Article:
Nature-Influenced Power Grid Designs
Using biodiversity as a blueprint, researchers at Texas A&M University are examining ways to build more robust and resilient power grids.
Biomimicry uses nature-inspired designs to build solutions to engineering problems. One example was the invention of Velcro—using small hooks to grab a fuzzy surface in the same way that burrs stick to an animal’s fur. Now researchers at Texas A&M University are using biological ecosystems as a blueprint for building more resilient and robust electrical power grids.
Power lines run in front of a spring sunset. Image used courtesy of Pixabay
Unanticipated Threats to the Power Grid
Electrical power grids are susceptible to disruption by natural disasters or cyberattacks. The traditional approach to building a robust power grid is to anticipate disruptions and harden aspects of the grid to meet these threats. The problem comes when unanticipated events threaten to bring down the entire grid.
Such was the case in Texas in February 2021 when a winter storm hit the region, setting record-low temperatures. The Electric Reliability Council of Texas (ERCOT), the body that runs the Texas power grid, was unprepared for such cold extremes, as natural gas wells and pipelines froze, causing massive and systemwide power outages.
Linemen work to restore power during the Texas winter storm of 2021. Image used courtesy of Jonathan Cutrer via Flickr
The Texas A&M team noted that biological systems tend to be extremely resilient and are particularly resistant to unexpected occurrences. Typically, large-scale systems like power grids focus primarily on efficiency, favoring one power source.
A power grid based on a biological ecosystem achieves redundancy by adding different power sources and more power lines. This occurs in much the same way that fields and forests count upon a diversity of plant and animal species to build resiliency and the ability to adapt to unexpected assaults.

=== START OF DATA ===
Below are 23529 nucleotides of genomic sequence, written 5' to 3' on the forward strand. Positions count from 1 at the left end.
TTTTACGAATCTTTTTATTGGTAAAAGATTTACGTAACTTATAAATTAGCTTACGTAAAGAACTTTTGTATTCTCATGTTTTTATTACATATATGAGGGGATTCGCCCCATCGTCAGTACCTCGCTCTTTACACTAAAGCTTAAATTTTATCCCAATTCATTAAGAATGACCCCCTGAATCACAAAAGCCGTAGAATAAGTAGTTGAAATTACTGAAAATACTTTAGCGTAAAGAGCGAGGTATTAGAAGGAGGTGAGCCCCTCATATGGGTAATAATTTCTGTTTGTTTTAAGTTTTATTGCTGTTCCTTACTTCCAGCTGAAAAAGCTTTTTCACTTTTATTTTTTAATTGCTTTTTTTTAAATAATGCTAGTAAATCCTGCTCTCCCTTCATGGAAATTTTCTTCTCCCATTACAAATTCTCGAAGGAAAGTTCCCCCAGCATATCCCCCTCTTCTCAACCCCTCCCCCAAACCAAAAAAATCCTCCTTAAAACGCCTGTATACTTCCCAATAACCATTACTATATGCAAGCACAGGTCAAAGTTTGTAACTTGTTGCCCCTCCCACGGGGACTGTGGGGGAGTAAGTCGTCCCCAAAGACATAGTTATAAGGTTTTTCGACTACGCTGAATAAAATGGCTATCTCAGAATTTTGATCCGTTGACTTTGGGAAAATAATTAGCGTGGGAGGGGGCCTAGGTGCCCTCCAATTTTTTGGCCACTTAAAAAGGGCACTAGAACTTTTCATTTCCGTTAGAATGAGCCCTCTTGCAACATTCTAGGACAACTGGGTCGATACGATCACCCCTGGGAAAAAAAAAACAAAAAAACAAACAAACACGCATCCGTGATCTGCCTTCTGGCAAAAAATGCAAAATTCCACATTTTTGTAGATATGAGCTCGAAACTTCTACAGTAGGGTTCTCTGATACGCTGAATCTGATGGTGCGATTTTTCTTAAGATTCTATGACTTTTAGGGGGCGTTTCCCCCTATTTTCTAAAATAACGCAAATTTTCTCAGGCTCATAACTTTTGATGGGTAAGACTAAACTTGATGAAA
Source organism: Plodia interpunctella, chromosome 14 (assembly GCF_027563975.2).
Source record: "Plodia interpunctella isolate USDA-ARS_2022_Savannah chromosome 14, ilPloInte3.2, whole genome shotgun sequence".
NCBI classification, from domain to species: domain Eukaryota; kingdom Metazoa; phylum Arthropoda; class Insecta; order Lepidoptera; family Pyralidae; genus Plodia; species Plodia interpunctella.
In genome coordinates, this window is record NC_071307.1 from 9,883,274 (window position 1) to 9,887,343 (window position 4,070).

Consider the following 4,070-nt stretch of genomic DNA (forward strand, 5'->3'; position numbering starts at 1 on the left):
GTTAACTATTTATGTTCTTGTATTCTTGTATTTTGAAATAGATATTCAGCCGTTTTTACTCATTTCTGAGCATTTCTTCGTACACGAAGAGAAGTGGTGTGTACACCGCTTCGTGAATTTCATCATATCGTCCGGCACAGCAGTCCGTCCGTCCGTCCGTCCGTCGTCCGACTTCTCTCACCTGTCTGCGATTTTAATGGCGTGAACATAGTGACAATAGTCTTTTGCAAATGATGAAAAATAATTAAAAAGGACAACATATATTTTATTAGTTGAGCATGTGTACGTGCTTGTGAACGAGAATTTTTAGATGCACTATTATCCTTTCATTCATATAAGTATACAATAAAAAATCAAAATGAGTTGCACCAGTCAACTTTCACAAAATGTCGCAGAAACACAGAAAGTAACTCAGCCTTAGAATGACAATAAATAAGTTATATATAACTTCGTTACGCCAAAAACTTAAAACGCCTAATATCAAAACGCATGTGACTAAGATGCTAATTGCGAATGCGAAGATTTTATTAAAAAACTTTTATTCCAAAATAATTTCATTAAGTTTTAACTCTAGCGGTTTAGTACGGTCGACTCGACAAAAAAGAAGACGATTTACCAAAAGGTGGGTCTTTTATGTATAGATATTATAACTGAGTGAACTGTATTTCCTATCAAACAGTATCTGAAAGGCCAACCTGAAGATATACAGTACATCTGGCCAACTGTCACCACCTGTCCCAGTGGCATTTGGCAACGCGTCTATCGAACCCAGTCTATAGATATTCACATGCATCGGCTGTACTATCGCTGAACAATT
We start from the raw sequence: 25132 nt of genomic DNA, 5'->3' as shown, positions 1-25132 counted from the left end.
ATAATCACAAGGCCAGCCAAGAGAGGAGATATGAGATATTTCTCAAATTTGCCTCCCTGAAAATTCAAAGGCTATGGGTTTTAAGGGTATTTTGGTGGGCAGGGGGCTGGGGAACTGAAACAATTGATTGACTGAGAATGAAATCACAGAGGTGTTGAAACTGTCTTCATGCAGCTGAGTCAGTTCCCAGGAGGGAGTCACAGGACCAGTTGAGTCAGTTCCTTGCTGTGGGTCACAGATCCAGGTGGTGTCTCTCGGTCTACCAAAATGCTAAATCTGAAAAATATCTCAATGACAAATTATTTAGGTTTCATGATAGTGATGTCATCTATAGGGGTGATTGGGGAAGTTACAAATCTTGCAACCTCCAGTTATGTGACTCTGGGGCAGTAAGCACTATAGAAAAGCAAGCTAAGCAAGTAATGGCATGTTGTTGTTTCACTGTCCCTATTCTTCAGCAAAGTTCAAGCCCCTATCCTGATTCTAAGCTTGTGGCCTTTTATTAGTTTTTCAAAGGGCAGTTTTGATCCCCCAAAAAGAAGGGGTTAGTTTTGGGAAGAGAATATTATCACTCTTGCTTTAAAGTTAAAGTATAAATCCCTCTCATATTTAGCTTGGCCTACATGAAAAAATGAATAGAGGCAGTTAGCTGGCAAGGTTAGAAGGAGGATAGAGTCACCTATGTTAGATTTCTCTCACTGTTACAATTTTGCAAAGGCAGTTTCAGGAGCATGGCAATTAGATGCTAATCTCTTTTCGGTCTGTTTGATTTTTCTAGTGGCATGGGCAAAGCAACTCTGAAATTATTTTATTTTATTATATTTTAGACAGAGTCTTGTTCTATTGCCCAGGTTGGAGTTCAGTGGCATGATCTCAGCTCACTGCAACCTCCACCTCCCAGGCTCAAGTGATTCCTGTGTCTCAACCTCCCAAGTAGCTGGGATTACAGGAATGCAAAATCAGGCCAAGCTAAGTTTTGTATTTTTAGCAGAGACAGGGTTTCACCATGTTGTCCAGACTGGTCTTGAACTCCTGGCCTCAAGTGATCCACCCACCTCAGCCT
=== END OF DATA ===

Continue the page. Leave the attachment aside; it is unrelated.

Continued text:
The goal of an electric power grid operator is to provide reliable service at the lowest possible cost—remediation and restoration are the primary strategies that are employed after a power grid disturbance. Using the biological ecosystem approach builds in additional grid structures and functional adaptability to prevent a small problem from bringing down the entire grid.
Adding power sources to a grid-primarily wind and solar renewables—and incorporating large-scale battery energy storage already form major parts of the decarbonization of electric power systems nationwide. A diversity of power sources provides many of the same advantages as biodiversity in the natural world.
Image used courtesy of Adobe Stock
Grid Resilience Costs More
The technique used by the Texas researchers was to build a stringent mathematical model that allowed the optimization of power flow while considering ecologically based resilience. Various threat scenarios were investigated and have shown a strong connection between an ecosystem's resilience and a power grid's tolerance to resist threats.
The downside to building an ecosystem-based grid is that redundancy also adds cost. More power sources and transmission lines contribute to the costs of a grid. However, the price paid in human suffering and inconvenience when the grid becomes unstable or fails during a natural or man-made disaster is also significant.
The Texas A&M study estimated that in most cases, adding robustness through a biomimicry approach only costs an average of 5 percent more than building a traditional system but results in a power grid that can better tolerate unexpected and unpredicted disturbances.
In fact, the designs inspired by biological ecosystems reduced grid problems by between 5 percent and 100 percent, depending on the nature of the issue. The ability of the grid to respond more robustly to disturbances also provides more time for grid operators to address problems through remediation and restoration of the system.
Updated as of December 7, 2022: The United States is crisscrossed with a high-voltage network of more than 450,000 miles of transmission lines, according to an online report. Inventor Thomas Edison introduced the first power grid in 1882 in Manhattan, New York. Dubbed the Pearl Street Station, this commercial grid served clients including The New York Times.